President Cyril Ramaphosa Details Four-Step Strategy for Expanding SA’s Mining Industry

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South Africa’s mining industry continues to play a significant role in the country’s economy, contributing towards GDP growth, employment, export revenue and infrastructure development. However, in 2022, mining production fell by 9% as of November 2022, owing largely to power supply and logistical challenges.  As such, the government has identified four strategic areas that need to be addressed for the country to realize the full potential of this industry, thereby removing all impediments and creating an environment that will drive sustained growth in mining.   

Prioritizing a Secure Supply of Electricity

With load shedding causing significant damage to South Africa’s economy, the government has prioritized securing new power supply in the hopes of advancing grid stability and energy security.

“Six months ago, we announced a National Energy Action Plan to improve the performance of our existing power stations and to add new generation capacity to the grid as quickly as possible,” President Ramaphosa stated in Cape Town on Monday.

“Eskom has assembled experienced technical teams to improve performance and recover capacity at power stations, with an initial focus on the six least reliable stations. Through a regional power pool arrangement, we have already imported 300 MW of capacity from neighboring countries and are working to increase this by an additional 1,000 MW. In the last six months, we have signed agreements for 25 projects representing 2,800 MW of new capacity. These projects will soon be proceeding to construction. We are facilitating investment in new generation capacity by private producers by, among other things, removing the licensing threshold for embedded generation projects. Eskom is looking to purchase surplus power from companies with available generation capacity.”

For the mining industry, these measures promise new opportunities for production increases on the back of secure power supply, with progress already being made by industry players to generate their own electricity.

“According to the Minerals Council of South Africa, since the licensing threshold was lifted, approximately 89 embedded power generation projects have been developed, with a focus on renewable energy solutions like solar, wind and battery storage. Not only will these projects support mining operations themselves and bring down operating costs, but they will also add much needed power to the country’s overall supply and support South Africa’s decarbonization process.”

Accelerating Economic Reforms

In addition to power supply, President Ramaphosa emphasized the role economic reforms will play in advancing mining production and resilience, with efforts currently underway to improve the operating environment.

“We have been driving a range of structural reforms through Operation Vulindlela, an initiative of the Presidency in partnership with the National Treasury, the Department of Mineral Resources and Energy and other key departments. As part of streamlining regulatory processes, we are reducing the timeframes for environmental authorizations, exempting energy projects from environmental authorizations for certain activities, and speeding up the process of registering new projects and grid connection approvals,” the President stated, adding that, “a critical area of reform is in logistics, which is a huge problem for the mining industry.”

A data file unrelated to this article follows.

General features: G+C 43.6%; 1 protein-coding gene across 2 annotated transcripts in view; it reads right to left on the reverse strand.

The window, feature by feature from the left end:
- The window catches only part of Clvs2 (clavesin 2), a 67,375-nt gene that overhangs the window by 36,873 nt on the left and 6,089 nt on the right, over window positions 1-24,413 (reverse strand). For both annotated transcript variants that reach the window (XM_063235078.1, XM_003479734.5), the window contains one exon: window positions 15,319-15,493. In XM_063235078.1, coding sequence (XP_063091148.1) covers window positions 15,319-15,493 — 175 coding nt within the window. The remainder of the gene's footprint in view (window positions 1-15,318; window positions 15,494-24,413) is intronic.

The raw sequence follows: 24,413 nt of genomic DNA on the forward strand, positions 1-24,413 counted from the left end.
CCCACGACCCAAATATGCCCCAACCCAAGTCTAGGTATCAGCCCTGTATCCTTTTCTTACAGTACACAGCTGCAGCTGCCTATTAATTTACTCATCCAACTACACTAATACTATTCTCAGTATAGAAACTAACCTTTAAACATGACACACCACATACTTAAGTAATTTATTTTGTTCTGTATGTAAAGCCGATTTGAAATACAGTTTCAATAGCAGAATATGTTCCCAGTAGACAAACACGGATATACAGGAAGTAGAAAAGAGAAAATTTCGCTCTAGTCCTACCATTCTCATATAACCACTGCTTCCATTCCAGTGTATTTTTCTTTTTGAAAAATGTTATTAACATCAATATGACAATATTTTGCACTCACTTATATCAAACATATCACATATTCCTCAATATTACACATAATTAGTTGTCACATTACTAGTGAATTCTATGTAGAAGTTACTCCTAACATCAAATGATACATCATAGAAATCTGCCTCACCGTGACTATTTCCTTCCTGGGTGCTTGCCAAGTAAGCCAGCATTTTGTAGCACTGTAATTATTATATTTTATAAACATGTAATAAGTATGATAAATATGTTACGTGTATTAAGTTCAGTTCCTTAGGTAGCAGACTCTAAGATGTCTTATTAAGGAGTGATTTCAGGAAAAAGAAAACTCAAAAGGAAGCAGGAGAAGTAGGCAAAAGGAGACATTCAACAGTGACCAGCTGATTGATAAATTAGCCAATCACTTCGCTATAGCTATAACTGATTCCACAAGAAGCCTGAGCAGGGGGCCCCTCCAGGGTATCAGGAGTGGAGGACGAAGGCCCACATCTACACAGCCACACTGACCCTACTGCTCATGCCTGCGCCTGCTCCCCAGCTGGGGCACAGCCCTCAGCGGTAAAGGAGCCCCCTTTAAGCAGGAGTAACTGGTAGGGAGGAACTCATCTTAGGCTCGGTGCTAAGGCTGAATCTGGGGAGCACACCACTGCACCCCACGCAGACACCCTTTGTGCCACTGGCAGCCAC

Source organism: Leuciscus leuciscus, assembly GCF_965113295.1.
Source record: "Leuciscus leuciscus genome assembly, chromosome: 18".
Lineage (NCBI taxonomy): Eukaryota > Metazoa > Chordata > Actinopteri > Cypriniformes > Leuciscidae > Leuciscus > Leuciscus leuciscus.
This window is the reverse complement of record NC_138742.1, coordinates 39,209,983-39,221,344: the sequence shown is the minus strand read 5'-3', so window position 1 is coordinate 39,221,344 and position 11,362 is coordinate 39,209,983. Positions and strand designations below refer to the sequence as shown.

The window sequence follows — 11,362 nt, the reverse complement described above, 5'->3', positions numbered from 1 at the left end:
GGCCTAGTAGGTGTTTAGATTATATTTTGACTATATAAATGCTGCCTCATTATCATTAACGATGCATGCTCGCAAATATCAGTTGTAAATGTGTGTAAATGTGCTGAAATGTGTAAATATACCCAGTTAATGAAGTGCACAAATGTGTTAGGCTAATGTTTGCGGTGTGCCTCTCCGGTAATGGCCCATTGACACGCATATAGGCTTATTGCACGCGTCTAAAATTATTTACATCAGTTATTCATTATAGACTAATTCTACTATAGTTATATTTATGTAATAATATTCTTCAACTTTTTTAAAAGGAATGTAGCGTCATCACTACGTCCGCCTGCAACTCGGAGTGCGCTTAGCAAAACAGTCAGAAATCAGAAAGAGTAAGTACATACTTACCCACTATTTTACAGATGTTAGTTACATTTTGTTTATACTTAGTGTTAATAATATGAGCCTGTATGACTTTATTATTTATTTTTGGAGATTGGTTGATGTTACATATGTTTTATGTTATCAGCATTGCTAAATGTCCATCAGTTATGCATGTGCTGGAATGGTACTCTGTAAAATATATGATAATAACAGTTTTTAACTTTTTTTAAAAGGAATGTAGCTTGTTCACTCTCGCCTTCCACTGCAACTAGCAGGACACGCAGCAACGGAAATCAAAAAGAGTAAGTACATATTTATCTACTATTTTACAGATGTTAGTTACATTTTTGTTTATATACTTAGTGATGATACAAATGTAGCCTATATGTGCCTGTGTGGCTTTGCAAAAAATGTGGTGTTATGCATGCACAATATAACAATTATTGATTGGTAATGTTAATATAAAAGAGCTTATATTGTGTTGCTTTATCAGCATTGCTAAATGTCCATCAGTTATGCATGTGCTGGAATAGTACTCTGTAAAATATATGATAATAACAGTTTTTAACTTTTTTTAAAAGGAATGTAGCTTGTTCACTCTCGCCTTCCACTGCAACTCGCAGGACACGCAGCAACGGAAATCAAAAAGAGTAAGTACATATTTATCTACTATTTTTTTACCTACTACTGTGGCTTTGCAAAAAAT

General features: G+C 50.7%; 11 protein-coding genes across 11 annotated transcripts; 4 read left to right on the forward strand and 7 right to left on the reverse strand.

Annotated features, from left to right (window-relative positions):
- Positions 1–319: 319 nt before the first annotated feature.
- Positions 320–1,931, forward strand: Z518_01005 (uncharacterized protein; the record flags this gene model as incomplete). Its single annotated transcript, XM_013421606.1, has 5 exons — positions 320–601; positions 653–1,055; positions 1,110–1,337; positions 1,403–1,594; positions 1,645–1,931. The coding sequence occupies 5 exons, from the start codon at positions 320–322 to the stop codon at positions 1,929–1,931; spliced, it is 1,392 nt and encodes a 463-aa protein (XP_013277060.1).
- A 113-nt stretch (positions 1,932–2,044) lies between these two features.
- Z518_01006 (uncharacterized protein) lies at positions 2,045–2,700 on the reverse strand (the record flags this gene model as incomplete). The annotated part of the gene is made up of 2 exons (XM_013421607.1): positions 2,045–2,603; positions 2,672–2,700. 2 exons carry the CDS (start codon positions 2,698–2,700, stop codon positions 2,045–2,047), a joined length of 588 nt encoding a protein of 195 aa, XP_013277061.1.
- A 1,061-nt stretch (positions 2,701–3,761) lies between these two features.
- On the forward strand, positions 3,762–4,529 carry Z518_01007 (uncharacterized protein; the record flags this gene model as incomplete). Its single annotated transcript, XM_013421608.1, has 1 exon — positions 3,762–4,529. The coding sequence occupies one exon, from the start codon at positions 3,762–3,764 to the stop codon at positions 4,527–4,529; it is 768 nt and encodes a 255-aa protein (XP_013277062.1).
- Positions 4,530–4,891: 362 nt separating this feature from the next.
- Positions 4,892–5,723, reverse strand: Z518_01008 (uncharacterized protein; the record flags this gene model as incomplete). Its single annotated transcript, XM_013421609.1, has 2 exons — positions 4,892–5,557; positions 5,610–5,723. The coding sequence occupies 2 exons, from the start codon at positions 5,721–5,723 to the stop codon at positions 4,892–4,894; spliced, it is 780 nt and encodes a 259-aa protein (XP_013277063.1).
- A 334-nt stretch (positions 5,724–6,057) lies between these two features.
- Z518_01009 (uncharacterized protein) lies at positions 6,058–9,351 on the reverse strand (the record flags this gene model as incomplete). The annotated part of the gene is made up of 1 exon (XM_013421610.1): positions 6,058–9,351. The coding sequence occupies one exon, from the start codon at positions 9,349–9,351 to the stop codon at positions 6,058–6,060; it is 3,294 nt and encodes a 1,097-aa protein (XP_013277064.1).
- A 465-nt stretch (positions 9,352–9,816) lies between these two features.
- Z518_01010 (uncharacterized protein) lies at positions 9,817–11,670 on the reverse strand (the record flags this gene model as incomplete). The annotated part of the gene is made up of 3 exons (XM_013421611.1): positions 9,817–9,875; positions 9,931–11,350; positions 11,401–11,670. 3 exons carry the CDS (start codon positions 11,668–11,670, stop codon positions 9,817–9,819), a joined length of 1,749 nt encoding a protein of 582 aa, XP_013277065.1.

Tackling Illegal Mining

Another key area of concern is the rise in illegal mining and damage to infrastructure. In this regard, H.E. President Ramaphosa shared that, “The South African Police Service has established multi-disciplinary Economic Infrastructure Task Teams that are operational in 20 identified hotspots. In the last six months, these teams have conducted around hundreds of operations and made a significant number of arrests. Transnet has developed partnerships with the industry and private security to address cable theft and vandalism on the freight rail network through advanced technologies and additional security personnel.”

Improving the Regulatory Environment

Finally, the President shared that the government will “continue working with industry on reducing backlogs in prospecting and mining applications.”

With the aim of improving the business operating environment in South Africa, “The Department of Mineral Resources and Energy has indicated that the process for procuring an off-the-shelf cadastral system, which can be customized to South Africa’s needs, is underway. This is essential for the operation of a modern mining rights administration system, which in turn is vital for the growth of the industry.”

With these measures, the South African government looks forward to creating more stability across the mining market, providing industry players with the right environment for which production can increase and economic contributions advance. 

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Charné Hollands

Charné Hollands

Charné Hollands is the Deputy Editor at Energy Capital & Power. She holds a Higher Certificate in Professional Photography and Masters in Media Studies from the University of Cape Town. Charné writes content for ECP's website and events as well as co-authored African Energy Chamber: Road to Recovery.

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